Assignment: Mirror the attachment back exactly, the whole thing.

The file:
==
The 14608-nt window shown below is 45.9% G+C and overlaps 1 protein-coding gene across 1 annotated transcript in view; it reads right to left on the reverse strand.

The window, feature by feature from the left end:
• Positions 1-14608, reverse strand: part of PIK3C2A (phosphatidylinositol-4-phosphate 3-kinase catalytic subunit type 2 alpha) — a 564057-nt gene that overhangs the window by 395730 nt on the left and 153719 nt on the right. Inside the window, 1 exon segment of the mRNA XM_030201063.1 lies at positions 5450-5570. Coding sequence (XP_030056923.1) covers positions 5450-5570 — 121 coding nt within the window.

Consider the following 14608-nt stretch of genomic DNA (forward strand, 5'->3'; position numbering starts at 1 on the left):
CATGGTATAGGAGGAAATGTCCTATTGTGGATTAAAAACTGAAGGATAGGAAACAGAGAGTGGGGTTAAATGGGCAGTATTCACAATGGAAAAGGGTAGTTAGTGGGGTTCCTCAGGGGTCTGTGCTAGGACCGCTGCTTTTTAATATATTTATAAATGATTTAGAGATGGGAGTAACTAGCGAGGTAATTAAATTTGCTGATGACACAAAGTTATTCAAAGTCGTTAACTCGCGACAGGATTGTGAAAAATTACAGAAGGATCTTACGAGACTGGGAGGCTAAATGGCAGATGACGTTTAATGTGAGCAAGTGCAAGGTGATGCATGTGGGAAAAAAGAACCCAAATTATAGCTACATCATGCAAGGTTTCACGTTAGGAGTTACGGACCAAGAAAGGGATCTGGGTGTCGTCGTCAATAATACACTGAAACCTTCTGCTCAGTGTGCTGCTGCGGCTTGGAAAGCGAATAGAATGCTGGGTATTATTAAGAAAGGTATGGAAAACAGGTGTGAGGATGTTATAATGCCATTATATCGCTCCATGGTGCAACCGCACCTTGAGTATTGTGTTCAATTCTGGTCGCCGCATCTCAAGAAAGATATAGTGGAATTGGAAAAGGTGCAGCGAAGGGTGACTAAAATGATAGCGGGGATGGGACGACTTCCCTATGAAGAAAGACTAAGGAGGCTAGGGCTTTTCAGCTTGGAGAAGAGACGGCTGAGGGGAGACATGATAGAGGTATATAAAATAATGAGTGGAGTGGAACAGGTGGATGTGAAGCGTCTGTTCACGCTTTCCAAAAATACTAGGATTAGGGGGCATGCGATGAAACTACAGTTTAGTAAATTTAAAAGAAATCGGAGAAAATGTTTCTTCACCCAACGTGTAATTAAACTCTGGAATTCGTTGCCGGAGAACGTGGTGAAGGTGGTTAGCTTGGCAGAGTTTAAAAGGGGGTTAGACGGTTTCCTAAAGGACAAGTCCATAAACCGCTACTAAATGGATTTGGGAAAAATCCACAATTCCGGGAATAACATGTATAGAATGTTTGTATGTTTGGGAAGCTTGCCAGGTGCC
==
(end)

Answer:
The 14608-nt window shown below is 45.9% G+C and overlaps 1 protein-coding gene across 1 annotated transcript in view; it reads right to left on the reverse strand.

The window, feature by feature from the left end:
• Positions 1-14608, reverse strand: part of PIK3C2A (phosphatidylinositol-4-phosphate 3-kinase catalytic subunit type 2 alpha) — a 564057-nt gene that overhangs the window by 395730 nt on the left and 153719 nt on the right. Inside the window, 1 exon segment of the mRNA XM_030201063.1 lies at positions 5450-5570. Coding sequence (XP_030056923.1) covers positions 5450-5570 — 121 coding nt within the window.

Consider the following 14608-nt stretch of genomic DNA (forward strand, 5'->3'; position numbering starts at 1 on the left):
CATGGTATAGGAGGAAATGTCCTATTGTGGATTAAAAACTGAAGGATAGGAAACAGAGAGTGGGGTTAAATGGGCAGTATTCACAATGGAAAAGGGTAGTTAGTGGGGTTCCTCAGGGGTCTGTGCTAGGACCGCTGCTTTTTAATATATTTATAAATGATTTAGAGATGGGAGTAACTAGCGAGGTAATTAAATTTGCTGATGACACAAAGTTATTCAAAGTCGTTAACTCGCGACAGGATTGTGAAAAATTACAGAAGGATCTTACGAGACTGGGAGGCTAAATGGCAGATGACGTTTAATGTGAGCAAGTGCAAGGTGATGCATGTGGGAAAAAAGAACCCAAATTATAGCTACATCATGCAAGGTTTCACGTTAGGAGTTACGGACCAAGAAAGGGATCTGGGTGTCGTCGTCAATAATACACTGAAACCTTCTGCTCAGTGTGCTGCTGCGGCTTGGAAAGCGAATAGAATGCTGGGTATTATTAAGAAAGGTATGGAAAACAGGTGTGAGGATGTTATAATGCCATTATATCGCTCCATGGTGCAACCGCACCTTGAGTATTGTGTTCAATTCTGGTCGCCGCATCTCAAGAAAGATATAGTGGAATTGGAAAAGGTGCAGCGAAGGGTGACTAAAATGATAGCGGGGATGGGACGACTTCCCTATGAAGAAAGACTAAGGAGGCTAGGGCTTTTCAGCTTGGAGAAGAGACGGCTGAGGGGAGACATGATAGAGGTATATAAAATAATGAGTGGAGTGGAACAGGTGGATGTGAAGCGTCTGTTCACGCTTTCCAAAAATACTAGGATTAGGGGGCATGCGATGAAACTACAGTTTAGTAAATTTAAAAGAAATCGGAGAAAATGTTTCTTCACCCAACGTGTAATTAAACTCTGGAATTCGTTGCCGGAGAACGTGGTGAAGGTGGTTAGCTTGGCAGAGTTTAAAAGGGGGTTAGACGGTTTCCTAAAGGACAAGTCCATAAACCGCTACTAAATGGATTTGGGAAAAATCCACAATTCCGGGAATAACATGTATAGAATGTTTGTATGTTTGGGAAGCTTGCCAGGTGCC